CRA School Nurse
Helena Public Schools
New Law Changes Student Immunization Requirements
Notice of Immunizations Needed: 2015 School Law Update
The 2015 Montana Legislature revised school immunization requirements for school attendance through the passage of House Bill (HB) 158. The law, signed by the governor and effective October 1, 2015 requires students attending school be vaccinated against varicella disease (chickenpox) and receive a booster of pertussis vaccine at 7th grade.
• Students in kindergarten through 12th grade will need to have two doses of varicella vaccine. If a child had chickenpox, in lieu of receiving the varicella vaccine a student or parent can use any of the following evidence of immunity to varicella:
1. Laboratory evidence of immunity or laboratory confirmation of disease
2. Diagnosis or verification of a history of varicella disease(chickenpox) or herpes zoster (shingles) by a health-care provider (MD, DO, NP, PA)
• Tetanus, diphtheria and pertussis (Tdap) will be required for students prior to attending 7th grade. Students currently in grades 8th-12th who have not received their Tdap will require a single dose.
Since the duration of immunity as a result of pertussis disease is not clearly established, the Centers for Disease Control (CDC) and the Advisory Committee on Immunization Practice do not encourage the use of history of illness as an exemption for pertussis vaccination. Montana’s rules will be consistent with this recommendation.
• You may have your child’s immunization history assessed and needed vaccines administered at your child’s healthcare provider or at the local county health department. Additional information and varicella history documentation forms have been provided to local healthcare offices.
• The changes to the law were made to bring Montana’s immunization requirements more in line with the most current immunization recommendations made by the Advisory Committee on Immunization Practice (ACIP). Of note, Montana was the only state that did not require the varicella series and one of five not requiring a pertussis booster at middle school for attendance.
• Additionally, the new requirements are intended to reduce the incidence of diseases like chickenpox and whooping cough both in school settings and in the community. Montana’s rates for both of these diseases are typically higher than any other state in the region
Please submit immunization documentation at the start of the 2015-2016 school year to the School Nurse at your child’s school.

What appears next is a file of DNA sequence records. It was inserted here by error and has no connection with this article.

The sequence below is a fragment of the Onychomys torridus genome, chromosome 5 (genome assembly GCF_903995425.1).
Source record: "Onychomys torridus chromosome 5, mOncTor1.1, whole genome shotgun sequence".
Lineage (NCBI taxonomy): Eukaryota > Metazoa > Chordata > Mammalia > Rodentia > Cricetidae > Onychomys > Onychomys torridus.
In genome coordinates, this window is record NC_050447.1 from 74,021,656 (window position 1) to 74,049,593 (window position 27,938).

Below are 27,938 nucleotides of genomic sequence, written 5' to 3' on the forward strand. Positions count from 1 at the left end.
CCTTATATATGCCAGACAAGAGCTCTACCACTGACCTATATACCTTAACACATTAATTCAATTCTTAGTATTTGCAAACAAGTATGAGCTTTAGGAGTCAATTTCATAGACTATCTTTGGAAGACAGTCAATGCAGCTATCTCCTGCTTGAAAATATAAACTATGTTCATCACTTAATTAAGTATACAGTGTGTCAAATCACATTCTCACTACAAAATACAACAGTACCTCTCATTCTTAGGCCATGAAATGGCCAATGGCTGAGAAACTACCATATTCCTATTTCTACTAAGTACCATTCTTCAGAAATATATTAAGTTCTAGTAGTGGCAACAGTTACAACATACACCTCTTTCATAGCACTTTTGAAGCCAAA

Thank you for your attention to this important matter.
Kendra Selser, RN
C. R. Anderson Middle School
Re: Head Lice Education
Dear Parent or Guardian:
Welcome back! I am looking forward to a productive and enriching new school year.
As you may know, head lice cases have been on the rise. An estimated 6 to 12 million infestations occur each year in the United States, most commonly among children ages 3 to 11. So, I am writing to you to help you learn how to identify lice and provide information on what you can do if lice hit your home.
What are head lice?
Head lice are tiny, wingless insects that live close to the human scalp. They feed on blood. The eggs, also called nits, are tiny, tear-drop shaped eggs that attach to the hair shaft. Nits often appear yellowish or white, and can look like dandruff but cannot be removed or brushed off. The nymph, or baby louse, is smaller and grows to adult size in one to two weeks. The adult louse is the size of a sesame seed and appears tan to grayish-white. An itchy and inflamed scalp is a common symptom of lice. Although not common, persistent scratching may lead to skin irritation and even infection.1
Who is affected by head lice?
Head lice are not related to cleanliness. , In fact, head lice often infest people with good hygiene and grooming habits.2 Infestations can occur at home, school or in the community. Head lice are mostly spread by direct head-to-head contact—for example, during play at home or school, slumber parties, sports activities, or camp. Less often, lice are spread via objects that have been in recent contact with a person with head lice, such as hats, scarves, hair ribbons, combs, brushes, stuffed animals or bedding.1,3
What to do if an infestation occurs?
If you think your child has head lice, it’s important to talk to a healthcare provider to discuss the best treatment approach for your family. Resistance to some over-the-counter head lice treatments has been reported, but the prevalence of resistance is not known. , There are new prescription treatment options available that are safe and do not require nit combing.
As your school nurse, I want to provide you with the information you need to safeguard your children’s health, and pave the way for a healthy school year. I hope you find this information useful.
Kendra Selser, RN
Centers For Disease Control and Prevention (CDC). Parasites: Lice: Head Lice: Frequently Asked Questions. http://www.cdc.gov/parasites/lice/head/gen_info/faqs.html. Accessed October 12, 2012. Meinking T, Taplin D, Vicaria M. Infestations. In: Schachner LA, Hansen RC, eds. Pediatric Dermatology, 4th ed. Mosby Elsevier; 2011:1525-1583. Centers for Disease Control and Prevention (CDC). Head lice: epidemiology and risk factors. http://www.cdc.gov/parasites/lice/head/epi.html. Accessed June 30, 2012. Burkhart CG. Relationship of treatment resistant head lice to the safety and efﬁcacy of pediculicides.Mayo Clin Proc. 2004;79(5):661– 666. Meinking TL, Serrano L, Hard B, et al. Comparative in vitro pediculicidal efﬁcacy of treatments in a resistant head lice population on the US. Arch Dermatol. 2002;138 (2):220–224